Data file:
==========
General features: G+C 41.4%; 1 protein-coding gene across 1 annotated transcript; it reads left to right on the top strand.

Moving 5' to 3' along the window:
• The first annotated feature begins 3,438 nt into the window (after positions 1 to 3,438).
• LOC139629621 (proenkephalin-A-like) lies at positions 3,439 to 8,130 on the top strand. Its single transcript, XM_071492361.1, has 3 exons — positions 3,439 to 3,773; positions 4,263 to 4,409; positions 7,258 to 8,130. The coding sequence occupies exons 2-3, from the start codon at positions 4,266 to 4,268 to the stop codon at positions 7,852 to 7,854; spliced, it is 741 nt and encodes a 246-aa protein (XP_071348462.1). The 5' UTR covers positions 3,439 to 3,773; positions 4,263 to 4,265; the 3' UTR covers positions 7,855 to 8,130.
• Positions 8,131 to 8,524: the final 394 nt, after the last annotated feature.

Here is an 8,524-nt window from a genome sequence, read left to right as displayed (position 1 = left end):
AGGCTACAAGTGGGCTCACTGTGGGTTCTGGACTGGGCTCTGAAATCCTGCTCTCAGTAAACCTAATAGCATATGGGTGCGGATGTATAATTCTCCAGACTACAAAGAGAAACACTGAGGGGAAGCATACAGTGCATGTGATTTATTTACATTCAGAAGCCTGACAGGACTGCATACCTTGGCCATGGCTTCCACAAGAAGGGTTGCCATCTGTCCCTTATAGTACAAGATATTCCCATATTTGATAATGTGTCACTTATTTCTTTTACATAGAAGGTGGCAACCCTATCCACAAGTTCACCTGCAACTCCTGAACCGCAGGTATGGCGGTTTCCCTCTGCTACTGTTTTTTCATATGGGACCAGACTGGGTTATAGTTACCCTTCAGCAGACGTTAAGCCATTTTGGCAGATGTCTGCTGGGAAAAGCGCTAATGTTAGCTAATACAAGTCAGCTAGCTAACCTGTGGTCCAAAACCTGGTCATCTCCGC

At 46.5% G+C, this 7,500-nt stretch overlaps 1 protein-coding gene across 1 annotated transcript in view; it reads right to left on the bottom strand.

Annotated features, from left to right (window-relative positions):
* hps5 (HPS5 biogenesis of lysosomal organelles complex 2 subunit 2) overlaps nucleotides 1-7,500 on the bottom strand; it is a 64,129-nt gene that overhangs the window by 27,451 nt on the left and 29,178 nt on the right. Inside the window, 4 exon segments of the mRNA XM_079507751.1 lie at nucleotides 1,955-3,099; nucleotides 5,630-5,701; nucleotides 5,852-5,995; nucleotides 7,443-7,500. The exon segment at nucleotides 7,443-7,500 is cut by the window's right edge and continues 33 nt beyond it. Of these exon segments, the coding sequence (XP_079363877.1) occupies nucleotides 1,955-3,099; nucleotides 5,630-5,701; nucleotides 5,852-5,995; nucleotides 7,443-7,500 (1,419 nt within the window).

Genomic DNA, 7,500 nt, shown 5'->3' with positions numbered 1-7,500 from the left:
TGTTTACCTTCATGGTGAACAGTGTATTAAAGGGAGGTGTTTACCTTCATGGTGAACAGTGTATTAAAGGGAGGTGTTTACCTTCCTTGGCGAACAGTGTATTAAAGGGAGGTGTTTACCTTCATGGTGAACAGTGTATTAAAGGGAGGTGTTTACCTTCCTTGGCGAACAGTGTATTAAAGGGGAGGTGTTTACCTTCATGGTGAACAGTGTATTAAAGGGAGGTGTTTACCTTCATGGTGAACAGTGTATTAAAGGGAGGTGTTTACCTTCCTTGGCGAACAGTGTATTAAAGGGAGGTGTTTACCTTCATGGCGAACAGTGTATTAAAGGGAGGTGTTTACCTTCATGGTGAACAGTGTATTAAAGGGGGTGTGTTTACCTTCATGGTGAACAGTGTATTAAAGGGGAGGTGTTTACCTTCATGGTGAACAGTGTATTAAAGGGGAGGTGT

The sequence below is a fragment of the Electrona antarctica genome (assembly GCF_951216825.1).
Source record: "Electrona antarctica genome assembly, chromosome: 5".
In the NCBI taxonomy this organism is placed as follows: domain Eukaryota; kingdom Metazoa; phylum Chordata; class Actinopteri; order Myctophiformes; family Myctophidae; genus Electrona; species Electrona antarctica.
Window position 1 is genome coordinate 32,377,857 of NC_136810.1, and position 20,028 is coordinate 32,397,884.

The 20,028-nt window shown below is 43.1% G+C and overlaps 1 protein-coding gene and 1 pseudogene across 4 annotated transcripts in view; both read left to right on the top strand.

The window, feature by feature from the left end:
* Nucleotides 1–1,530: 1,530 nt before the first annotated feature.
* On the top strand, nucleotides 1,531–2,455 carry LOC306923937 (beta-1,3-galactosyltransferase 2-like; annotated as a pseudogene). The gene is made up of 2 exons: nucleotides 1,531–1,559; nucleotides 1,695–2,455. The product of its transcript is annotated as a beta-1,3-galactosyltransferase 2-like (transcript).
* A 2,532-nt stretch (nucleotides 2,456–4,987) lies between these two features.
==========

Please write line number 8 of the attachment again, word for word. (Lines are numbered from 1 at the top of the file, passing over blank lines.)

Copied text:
At 46.5% G+C, this 7,500-nt stretch overlaps 1 protein-coding gene across 1 annotated transcript in view; it reads right to left on the bottom strand.